Eager reader of history, mystery, classics, biographies, steampunk, lit fic, science, scifi, and etc. My reviews are mostly positive--I rarely finish or write about books I don't enjoy. My TBR is too high for that.
Usually I prefer biography to the fictionalization of an historical person’s life. Even--actually especially--in the cases where little is known about a person I prefer a nonfiction portrait using what information there is enriched with details about the daily lives, culture, religious beliefs, and living conditions of the time and place where he or she lived rather than novelized speculations about a real person’s deepest thoughts, emotions and yearnings. I was therefore initially hesitant to try this book.
In the case of Robert Louis Stevenson and his wife Fanny potential novelists or biographers have lots of information about their inner and outer lives, much of which the two of them wrote themselves in journals, letters, and stories. So why read this novel when there are several biographies that made use of the same background materials? Because author Nancy Horan used those sources to breath life into layered characterizations of Fanny, Robert, and their friends and families, creating the kind of deeply moving story that is good fiction’s unique strength. When nonfiction manages to be this compelling it’s often described as being as gripping or emotionally rich as fiction.
Bohemian vagabonds, Fanny and Robert had a passionate relationship and were devoted to each other, but they were not without problems. Like her husband, Fanny had the soul of an artist. She painted and wrote, and she lived her life in large and creative ways, but she often felt marginalized by her husband’s friends and fans, and sometimes felt devalued even by Robert himself. Several times when tragedies struck Fanny struggled through bouts of madness. Robert spent much of his life as an invalid, but an invalid who embraced the giddy joys of living all the more for his times of illness. He teetered on the brink of death many times, but Fanny’s determined care pulled him through again and again. Robert’s damaged lungs kept them on the move as they searched for a climate that would improve his health until they finally discovered the benefits of the South Pacific and settled in Samoa with their extended family--her two children, a grandchild, and his mother.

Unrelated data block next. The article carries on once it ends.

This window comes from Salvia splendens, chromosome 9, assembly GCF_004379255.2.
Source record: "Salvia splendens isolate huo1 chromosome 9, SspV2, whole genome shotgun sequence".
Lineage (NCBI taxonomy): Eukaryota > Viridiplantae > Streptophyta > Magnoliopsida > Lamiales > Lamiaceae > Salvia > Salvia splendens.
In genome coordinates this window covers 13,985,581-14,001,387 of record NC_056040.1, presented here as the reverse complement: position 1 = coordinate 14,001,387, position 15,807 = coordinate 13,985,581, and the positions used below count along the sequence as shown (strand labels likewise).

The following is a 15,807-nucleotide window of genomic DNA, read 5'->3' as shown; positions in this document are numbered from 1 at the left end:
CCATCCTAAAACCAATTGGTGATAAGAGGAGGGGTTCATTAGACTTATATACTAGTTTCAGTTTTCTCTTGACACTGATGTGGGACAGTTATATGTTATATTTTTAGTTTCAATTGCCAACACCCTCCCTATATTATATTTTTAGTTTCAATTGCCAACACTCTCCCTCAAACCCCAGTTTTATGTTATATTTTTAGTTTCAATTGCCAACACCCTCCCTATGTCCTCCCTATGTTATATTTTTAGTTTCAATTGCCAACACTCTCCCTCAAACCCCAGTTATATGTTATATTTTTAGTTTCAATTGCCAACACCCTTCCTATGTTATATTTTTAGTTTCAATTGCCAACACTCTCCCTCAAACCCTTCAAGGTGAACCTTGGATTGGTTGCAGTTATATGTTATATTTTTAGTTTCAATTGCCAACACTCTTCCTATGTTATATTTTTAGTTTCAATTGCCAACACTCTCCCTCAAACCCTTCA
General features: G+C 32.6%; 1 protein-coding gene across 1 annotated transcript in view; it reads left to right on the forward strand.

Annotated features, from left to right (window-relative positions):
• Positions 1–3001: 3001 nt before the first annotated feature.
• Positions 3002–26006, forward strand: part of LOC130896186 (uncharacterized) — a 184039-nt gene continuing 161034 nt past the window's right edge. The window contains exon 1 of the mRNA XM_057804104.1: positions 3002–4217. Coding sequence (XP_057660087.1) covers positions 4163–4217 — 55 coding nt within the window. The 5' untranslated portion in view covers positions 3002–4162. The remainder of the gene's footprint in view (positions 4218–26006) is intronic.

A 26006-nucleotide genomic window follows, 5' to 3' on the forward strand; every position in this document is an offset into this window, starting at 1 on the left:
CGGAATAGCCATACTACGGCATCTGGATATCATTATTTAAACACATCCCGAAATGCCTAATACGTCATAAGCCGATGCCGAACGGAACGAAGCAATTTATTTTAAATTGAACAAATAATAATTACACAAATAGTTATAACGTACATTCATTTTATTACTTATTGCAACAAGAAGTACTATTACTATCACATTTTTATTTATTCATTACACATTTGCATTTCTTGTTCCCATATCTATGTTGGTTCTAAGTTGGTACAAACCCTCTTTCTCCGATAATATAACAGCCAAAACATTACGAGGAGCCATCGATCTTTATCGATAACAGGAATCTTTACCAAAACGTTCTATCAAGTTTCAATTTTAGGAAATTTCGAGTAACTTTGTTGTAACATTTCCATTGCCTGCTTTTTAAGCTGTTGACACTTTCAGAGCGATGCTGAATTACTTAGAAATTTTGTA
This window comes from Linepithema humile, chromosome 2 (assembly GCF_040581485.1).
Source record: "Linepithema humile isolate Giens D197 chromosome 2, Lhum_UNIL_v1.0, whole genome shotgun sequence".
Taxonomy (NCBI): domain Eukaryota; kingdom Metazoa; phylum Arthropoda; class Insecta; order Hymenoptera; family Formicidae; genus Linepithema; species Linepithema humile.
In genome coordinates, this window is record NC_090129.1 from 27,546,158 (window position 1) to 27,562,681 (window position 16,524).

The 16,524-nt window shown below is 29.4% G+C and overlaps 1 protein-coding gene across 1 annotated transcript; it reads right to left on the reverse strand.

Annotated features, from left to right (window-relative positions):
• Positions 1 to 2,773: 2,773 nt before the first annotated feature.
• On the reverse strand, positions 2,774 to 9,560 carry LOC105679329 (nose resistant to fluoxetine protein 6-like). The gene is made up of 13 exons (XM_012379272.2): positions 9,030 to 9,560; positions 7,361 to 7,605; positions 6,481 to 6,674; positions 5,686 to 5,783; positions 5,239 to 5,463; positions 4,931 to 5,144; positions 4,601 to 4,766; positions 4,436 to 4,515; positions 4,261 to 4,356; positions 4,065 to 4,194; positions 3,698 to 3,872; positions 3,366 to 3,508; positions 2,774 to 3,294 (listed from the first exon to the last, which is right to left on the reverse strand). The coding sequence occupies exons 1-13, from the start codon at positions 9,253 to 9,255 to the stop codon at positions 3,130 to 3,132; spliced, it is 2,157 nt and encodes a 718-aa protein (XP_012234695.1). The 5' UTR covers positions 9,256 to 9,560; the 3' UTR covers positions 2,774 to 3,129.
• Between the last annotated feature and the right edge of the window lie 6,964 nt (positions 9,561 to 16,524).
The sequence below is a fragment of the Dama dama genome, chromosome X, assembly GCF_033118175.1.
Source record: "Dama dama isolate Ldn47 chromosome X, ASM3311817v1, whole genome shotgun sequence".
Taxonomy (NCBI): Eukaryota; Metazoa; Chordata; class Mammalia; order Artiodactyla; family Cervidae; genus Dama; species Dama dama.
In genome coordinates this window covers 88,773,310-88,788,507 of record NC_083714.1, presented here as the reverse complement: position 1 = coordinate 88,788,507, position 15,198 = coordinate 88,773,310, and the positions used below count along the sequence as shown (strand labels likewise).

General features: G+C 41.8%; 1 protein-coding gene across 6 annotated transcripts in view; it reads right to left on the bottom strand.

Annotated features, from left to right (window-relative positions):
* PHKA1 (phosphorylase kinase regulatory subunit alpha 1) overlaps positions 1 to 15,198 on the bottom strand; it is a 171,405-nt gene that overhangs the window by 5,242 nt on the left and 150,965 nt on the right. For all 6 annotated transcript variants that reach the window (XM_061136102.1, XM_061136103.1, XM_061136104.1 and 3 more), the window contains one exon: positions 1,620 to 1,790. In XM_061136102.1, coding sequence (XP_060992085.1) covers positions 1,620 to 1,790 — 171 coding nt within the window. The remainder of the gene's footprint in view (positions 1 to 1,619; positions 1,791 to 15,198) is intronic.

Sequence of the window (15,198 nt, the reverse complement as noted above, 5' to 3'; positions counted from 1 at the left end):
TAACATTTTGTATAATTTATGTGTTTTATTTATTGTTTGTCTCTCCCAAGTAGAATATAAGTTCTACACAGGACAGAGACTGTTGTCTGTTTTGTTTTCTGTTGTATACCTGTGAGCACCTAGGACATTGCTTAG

Because of the letters and journals Horan is able to give a full-bodied picture of their emotional lives as well as their comings and goings and the circumstances of the age they lived in. One of the fascinations of this book for me was reading about the medical treatments of the day. Fanny and Robert lived in the late Victorian era that I can’t seem to get enough of and were friends with Henry James among other notables of the time, but theirs was more a world of art and adventure than one of heiresses and aristocrats. This is a long book, 466 pages of story, but it made me feel such empathy with and interest in Fanny and Robert that I enjoyed it from start to finish and felt sad when it was over.